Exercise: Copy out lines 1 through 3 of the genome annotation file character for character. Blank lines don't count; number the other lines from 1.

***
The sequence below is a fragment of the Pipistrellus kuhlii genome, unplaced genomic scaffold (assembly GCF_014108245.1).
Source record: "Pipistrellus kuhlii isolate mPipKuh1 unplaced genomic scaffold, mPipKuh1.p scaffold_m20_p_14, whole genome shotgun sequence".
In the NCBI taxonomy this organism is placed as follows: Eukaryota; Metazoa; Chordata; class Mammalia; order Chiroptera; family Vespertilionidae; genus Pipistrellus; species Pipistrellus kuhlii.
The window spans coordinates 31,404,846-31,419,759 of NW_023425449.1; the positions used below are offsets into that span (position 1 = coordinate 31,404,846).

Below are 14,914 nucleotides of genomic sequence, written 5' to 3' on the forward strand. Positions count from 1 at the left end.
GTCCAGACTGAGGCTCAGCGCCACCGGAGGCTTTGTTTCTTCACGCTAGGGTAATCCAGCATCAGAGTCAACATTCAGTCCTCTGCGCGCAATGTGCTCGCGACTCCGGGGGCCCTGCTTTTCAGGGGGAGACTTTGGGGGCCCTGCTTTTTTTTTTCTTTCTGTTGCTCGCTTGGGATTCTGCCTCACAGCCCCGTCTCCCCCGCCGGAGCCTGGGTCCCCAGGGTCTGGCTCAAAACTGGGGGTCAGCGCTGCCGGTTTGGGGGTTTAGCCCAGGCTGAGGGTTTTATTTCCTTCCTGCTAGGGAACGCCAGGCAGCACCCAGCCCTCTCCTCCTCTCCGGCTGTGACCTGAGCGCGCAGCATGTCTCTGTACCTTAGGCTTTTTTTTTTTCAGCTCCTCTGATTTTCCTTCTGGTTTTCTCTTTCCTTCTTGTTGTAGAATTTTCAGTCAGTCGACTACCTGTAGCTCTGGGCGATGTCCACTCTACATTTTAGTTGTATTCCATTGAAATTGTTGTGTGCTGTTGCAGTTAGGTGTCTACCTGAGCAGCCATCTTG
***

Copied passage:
The sequence below is a fragment of the Pipistrellus kuhlii genome, unplaced genomic scaffold (assembly GCF_014108245.1).
Source record: "Pipistrellus kuhlii isolate mPipKuh1 unplaced genomic scaffold, mPipKuh1.p scaffold_m20_p_14, whole genome shotgun sequence".
In the NCBI taxonomy this organism is placed as follows: Eukaryota; Metazoa; Chordata; class Mammalia; order Chiroptera; family Vespertilionidae; genus Pipistrellus; species Pipistrellus kuhlii.